European Court acquits woman who advocated abortion toplessly in church


European Union


Eloise Bouton arrives at court for her trial, on October 15, 2014 in Paris, as she faces charges of indecent exposure after toplessly miming an abortion in a Paris church in December 2013. Photo AFP, Francois Guillot

A French woman performed a topless act in which she aborted Jesus in the La Madeleine Church in Paris. A national court found her guilty of “sexual display” and ordered her to pay the parish 2,000 euros in addition to her one-month prison sentence. Now, the European Court of Human Rights has overturned this verdict.

Eloïse Bouton, a member of the pro-choice movement Femen, protested bare-breasted in a church against the Catholic abortion ban. That is reported by Famille Chretienne. She wrote several slogans on her naked body, such as “Christmas in cancelled” and held two pieces of beef liver which were to symbolise the aborted Jesus. Bouton performed her act in 2013 and was found guilty by a French court. Despite her appeals, other judges upheld that decision.

Freedom of expression

However, last week, the European Court of Human Rights ruled in favour of Bouton, rejecting the French verdicts. The judge argued that the act could have hurt religious feelings, but freedom of expression must be protected. According to the European Court, the French judges had not given enough reasons to justify the penalty.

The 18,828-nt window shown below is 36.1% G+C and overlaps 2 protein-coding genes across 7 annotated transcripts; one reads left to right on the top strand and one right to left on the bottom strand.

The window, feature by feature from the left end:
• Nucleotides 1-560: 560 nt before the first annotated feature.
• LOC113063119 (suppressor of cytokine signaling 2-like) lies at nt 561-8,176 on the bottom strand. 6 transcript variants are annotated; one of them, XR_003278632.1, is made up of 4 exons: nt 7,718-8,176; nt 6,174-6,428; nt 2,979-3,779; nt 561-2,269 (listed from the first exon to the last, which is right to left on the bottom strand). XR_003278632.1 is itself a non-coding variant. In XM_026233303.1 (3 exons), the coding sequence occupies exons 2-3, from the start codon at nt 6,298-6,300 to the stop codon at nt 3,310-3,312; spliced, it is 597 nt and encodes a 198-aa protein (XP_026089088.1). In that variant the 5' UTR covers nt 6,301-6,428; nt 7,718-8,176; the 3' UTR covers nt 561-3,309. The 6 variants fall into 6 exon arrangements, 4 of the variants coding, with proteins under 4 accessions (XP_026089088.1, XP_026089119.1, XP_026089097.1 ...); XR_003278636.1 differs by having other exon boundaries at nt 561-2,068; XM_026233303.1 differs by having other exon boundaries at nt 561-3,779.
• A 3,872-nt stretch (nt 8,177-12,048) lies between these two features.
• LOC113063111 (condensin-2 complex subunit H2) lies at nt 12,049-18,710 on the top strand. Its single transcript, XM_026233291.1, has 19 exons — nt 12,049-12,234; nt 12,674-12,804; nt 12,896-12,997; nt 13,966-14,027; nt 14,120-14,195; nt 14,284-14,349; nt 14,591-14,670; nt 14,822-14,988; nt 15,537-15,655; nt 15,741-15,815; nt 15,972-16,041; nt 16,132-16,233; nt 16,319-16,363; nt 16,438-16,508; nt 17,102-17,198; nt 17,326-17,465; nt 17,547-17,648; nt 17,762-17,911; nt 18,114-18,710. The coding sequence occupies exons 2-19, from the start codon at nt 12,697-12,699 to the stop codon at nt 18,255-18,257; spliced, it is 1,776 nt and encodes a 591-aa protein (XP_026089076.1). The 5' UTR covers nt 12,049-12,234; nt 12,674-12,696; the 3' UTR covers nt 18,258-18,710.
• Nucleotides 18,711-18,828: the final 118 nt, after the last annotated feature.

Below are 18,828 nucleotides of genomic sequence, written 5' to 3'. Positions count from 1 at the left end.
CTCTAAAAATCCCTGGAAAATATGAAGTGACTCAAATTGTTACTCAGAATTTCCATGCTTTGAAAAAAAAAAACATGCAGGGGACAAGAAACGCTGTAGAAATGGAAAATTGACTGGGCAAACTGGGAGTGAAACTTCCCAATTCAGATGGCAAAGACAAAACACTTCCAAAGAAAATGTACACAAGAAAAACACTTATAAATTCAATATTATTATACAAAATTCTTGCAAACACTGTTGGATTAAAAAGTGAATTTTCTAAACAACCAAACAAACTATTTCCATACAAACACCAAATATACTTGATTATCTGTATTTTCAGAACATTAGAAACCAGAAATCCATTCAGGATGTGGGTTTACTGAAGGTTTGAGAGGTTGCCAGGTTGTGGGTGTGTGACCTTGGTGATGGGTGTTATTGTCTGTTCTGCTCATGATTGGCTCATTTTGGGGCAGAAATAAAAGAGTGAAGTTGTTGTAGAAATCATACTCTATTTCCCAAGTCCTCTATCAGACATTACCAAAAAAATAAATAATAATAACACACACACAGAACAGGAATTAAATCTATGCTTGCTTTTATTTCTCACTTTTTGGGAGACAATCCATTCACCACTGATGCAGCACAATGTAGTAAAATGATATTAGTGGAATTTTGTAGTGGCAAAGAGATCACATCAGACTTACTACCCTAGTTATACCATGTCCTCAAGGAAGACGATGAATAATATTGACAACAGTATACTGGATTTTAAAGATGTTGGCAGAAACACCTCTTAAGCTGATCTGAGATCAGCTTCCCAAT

Furthermore, the court criticised the fact that the French judges had found Bouton guilty of sexual display, which shows that they “limited themselves to examining the question of chest nudity in a place of worship without considering the meaning of the act.”

In addition to overturning the French verdict, the European judge awarded Bouton 2,000 euros for emotional damage and 7,800 euros to cover court and travel expenses, Katholisch.de reports.

The decision of the European Court is binding on France. The only counter-action the government could take is an appeal to the Grand Chamber. However, this only happens in rare circumstances, and it is unlikely that this will happen, Famille Chretienne writes.

Pro-abortion activism

The European judges sought to condemn France out of pure pro-abortion activism, Grégor Puppinck responded to the verdict, as Famille Chretienne writes. Puppinck is part of the conservative European Centre for Law and Justice, which promotes the defence of human life in the European political field. Puppinck argues that the ruling shows the “double standard of the court”, which had condemned an Austrian woman in 2018 for “denigration of religious doctrines” when she pointed out that the prophet Muhammed had sexual relations with a nine-year-old girl.


A few years ago, another activist of Femen caused much upheaval by jumping almost naked onto an altar in a church in Cologne, Germany. That was reported by Katholisch.de. She was fined for “grossly disturbing the practice of religion.”



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